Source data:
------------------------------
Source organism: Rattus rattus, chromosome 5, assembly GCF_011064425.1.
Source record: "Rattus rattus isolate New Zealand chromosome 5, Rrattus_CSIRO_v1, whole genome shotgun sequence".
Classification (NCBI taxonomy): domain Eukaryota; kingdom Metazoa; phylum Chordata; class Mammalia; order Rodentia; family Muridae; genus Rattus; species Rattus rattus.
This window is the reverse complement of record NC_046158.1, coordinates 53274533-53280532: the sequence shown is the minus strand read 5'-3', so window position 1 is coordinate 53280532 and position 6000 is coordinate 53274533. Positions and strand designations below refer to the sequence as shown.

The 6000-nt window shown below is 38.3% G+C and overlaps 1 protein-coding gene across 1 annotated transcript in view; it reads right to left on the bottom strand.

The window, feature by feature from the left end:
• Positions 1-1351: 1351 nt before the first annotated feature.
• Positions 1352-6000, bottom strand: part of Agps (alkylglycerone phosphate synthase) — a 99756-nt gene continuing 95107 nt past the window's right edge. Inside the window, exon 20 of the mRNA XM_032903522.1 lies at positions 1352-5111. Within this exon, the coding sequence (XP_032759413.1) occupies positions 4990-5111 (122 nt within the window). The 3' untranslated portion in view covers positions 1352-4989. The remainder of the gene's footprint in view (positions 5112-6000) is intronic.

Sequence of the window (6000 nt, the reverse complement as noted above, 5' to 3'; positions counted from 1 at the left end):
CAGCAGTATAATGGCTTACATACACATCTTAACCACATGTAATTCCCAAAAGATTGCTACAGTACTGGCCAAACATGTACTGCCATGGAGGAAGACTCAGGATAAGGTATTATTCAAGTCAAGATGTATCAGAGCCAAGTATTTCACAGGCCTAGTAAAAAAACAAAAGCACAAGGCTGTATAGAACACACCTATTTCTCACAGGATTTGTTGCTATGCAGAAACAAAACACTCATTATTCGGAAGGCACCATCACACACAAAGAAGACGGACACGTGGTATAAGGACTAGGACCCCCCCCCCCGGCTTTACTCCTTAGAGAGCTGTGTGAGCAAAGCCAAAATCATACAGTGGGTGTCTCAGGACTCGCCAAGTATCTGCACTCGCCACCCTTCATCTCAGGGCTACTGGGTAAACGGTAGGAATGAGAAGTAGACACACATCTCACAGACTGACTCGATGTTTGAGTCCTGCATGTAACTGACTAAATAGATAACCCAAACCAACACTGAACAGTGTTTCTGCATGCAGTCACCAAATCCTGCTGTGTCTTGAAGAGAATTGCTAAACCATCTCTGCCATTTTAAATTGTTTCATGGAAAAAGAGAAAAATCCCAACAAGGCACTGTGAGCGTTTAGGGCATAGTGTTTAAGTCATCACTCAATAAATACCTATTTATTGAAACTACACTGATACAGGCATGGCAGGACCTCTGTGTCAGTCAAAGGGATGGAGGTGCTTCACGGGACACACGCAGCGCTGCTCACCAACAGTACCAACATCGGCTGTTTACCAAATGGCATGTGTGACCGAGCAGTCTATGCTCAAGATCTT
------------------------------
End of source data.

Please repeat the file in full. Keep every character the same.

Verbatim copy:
Source organism: Rattus rattus, chromosome 5, assembly GCF_011064425.1.
Source record: "Rattus rattus isolate New Zealand chromosome 5, Rrattus_CSIRO_v1, whole genome shotgun sequence".
Classification (NCBI taxonomy): domain Eukaryota; kingdom Metazoa; phylum Chordata; class Mammalia; order Rodentia; family Muridae; genus Rattus; species Rattus rattus.
This window is the reverse complement of record NC_046158.1, coordinates 53274533-53280532: the sequence shown is the minus strand read 5'-3', so window position 1 is coordinate 53280532 and position 6000 is coordinate 53274533. Positions and strand designations below refer to the sequence as shown.

The 6000-nt window shown below is 38.3% G+C and overlaps 1 protein-coding gene across 1 annotated transcript in view; it reads right to left on the bottom strand.

The window, feature by feature from the left end:
• Positions 1-1351: 1351 nt before the first annotated feature.
• Positions 1352-6000, bottom strand: part of Agps (alkylglycerone phosphate synthase) — a 99756-nt gene continuing 95107 nt past the window's right edge. Inside the window, exon 20 of the mRNA XM_032903522.1 lies at positions 1352-5111. Within this exon, the coding sequence (XP_032759413.1) occupies positions 4990-5111 (122 nt within the window). The 3' untranslated portion in view covers positions 1352-4989. The remainder of the gene's footprint in view (positions 5112-6000) is intronic.

Sequence of the window (6000 nt, the reverse complement as noted above, 5' to 3'; positions counted from 1 at the left end):
CAGCAGTATAATGGCTTACATACACATCTTAACCACATGTAATTCCCAAAAGATTGCTACAGTACTGGCCAAACATGTACTGCCATGGAGGAAGACTCAGGATAAGGTATTATTCAAGTCAAGATGTATCAGAGCCAAGTATTTCACAGGCCTAGTAAAAAAACAAAAGCACAAGGCTGTATAGAACACACCTATTTCTCACAGGATTTGTTGCTATGCAGAAACAAAACACTCATTATTCGGAAGGCACCATCACACACAAAGAAGACGGACACGTGGTATAAGGACTAGGACCCCCCCCCCCGGCTTTACTCCTTAGAGAGCTGTGTGAGCAAAGCCAAAATCATACAGTGGGTGTCTCAGGACTCGCCAAGTATCTGCACTCGCCACCCTTCATCTCAGGGCTACTGGGTAAACGGTAGGAATGAGAAGTAGACACACATCTCACAGACTGACTCGATGTTTGAGTCCTGCATGTAACTGACTAAATAGATAACCCAAACCAACACTGAACAGTGTTTCTGCATGCAGTCACCAAATCCTGCTGTGTCTTGAAGAGAATTGCTAAACCATCTCTGCCATTTTAAATTGTTTCATGGAAAAAGAGAAAAATCCCAACAAGGCACTGTGAGCGTTTAGGGCATAGTGTTTAAGTCATCACTCAATAAATACCTATTTATTGAAACTACACTGATACAGGCATGGCAGGACCTCTGTGTCAGTCAAAGGGATGGAGGTGCTTCACGGGACACACGCAGCGCTGCTCACCAACAGTACCAACATCGGCTGTTTACCAAATGGCATGTGTGACCGAGCAGTCTATGCTCAAGATCTT